UPDATE: Cause of death determined in deadly South Bend fire

George Bailey
Angela Williams

SOUTH BEND, Ind. -- After a deadly fire killed George Bailey, 58, and Angela Williams, 43, family members were left wondering why. Monday, autopsies were completed on the two individuals and the forensic pathologist says they died of smoke and soot inhalation during the fire.

Metro Homicide was called to the scene Saturday to investigate the deaths. With this new information, they continue to investigate whether the manner of death to Ms. Williams and Mr. Bailey was a homicide.

Fire investigators are still unsure what caused the blaze, but believe it began in the living room. They took samples on Sunday to send to Indianapolis for further analysis.

Family members are still struggling to understand why this happened to two great people.

“I’m very saddened and distraught,” Katherine Bailey, George Bailey’s sister said. “We loved him and the neighborhood loved him. He was a loving kind friendly person.”

Bailey and Williams were found dead in the house on Kenwood Avenue. Fire investigators will not say the fire is suspicious however; St. Joseph County Metro Homicide was called to the scene this morning.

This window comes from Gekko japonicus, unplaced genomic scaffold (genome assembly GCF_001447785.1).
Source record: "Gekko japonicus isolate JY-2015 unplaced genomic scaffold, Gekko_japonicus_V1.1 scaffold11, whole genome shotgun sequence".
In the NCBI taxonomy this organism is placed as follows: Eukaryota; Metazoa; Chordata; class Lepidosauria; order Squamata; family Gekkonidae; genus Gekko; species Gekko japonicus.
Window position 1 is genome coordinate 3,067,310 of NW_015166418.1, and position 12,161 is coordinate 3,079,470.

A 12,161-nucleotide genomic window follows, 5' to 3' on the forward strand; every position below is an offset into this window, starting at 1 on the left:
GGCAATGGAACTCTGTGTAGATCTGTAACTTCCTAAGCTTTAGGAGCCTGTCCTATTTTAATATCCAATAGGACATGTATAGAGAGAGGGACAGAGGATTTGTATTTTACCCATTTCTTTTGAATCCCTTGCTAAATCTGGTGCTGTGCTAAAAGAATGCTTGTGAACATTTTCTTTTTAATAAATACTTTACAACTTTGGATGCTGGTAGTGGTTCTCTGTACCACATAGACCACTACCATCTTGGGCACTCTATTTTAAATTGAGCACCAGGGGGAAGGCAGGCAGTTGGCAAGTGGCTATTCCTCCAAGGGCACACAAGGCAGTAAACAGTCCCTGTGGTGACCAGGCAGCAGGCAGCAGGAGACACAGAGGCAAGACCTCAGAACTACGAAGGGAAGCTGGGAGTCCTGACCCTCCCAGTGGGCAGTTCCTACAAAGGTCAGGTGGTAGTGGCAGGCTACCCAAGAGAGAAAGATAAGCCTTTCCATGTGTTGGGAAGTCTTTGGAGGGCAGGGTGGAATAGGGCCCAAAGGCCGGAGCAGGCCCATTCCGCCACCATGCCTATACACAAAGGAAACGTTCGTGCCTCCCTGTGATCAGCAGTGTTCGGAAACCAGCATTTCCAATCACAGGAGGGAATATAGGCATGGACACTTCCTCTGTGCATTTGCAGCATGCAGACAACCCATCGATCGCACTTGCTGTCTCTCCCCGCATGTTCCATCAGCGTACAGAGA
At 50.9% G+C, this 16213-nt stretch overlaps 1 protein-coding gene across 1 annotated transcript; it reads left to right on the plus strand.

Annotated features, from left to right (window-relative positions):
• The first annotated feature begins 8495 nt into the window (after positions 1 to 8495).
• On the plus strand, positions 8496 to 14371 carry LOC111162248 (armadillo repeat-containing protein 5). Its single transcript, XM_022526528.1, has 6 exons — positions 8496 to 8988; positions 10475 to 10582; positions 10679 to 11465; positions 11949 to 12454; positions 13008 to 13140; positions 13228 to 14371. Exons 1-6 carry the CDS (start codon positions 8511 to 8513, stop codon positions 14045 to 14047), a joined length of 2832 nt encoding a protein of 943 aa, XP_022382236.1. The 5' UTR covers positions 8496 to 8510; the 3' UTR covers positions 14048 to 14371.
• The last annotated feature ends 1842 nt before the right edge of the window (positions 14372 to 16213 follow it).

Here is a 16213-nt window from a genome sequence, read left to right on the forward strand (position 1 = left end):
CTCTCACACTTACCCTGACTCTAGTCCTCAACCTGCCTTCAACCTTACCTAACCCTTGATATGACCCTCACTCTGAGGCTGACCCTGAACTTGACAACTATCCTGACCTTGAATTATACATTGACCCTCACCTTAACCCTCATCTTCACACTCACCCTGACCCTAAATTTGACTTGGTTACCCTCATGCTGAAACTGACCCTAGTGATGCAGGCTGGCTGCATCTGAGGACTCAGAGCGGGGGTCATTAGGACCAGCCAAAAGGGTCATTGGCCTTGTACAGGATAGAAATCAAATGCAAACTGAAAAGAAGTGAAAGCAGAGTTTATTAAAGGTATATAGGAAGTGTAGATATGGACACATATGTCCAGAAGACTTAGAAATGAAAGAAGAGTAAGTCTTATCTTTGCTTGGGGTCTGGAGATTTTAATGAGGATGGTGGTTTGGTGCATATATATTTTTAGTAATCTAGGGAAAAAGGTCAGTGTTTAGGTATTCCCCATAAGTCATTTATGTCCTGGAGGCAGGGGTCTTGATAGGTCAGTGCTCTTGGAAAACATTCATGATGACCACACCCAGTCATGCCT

“Right now we’re a part of the investigation,” Tim Corbett, Commander with St. Joseph County Metro Homicide said. “Obviously we’re County Metro Homicide; we’re there for a reason. We are investigating it as a homicide.”

But family members are all but convinced the fire was deliberately set.

“We can’t say this person was mad or that person was mad because he had no enemies,” Lori Bowerman, Bailey’s cousin said. “We don’t understand it. It’s just a big puzzle to us why anyone would want to hurt him.”

“I was trying to figure out who could have done something like this to a person like her,” Rose Redding, Vice President of Mamas Against Violence and cousin of Williams said. “She was a very sweet person and never bothered anybody. I was wondering who could do something like that.”

Bailey was considered the neighborhood mechanic by most because he would work on everyone’s cars for free. Robert Reese, Bailey’s Brother-In-Law, says he would do this for people who couldn’t afford it out of the kindness of his heart.

“Everybody loved him,” Reese said. “I really haven’t accepted this yet. It’s a hell of a thing. We’ve known each other our whole lives. I married his sister and it’s going to be really hard not to see him every day, not just for me but for the neighborhood also. People don’t believe it.”

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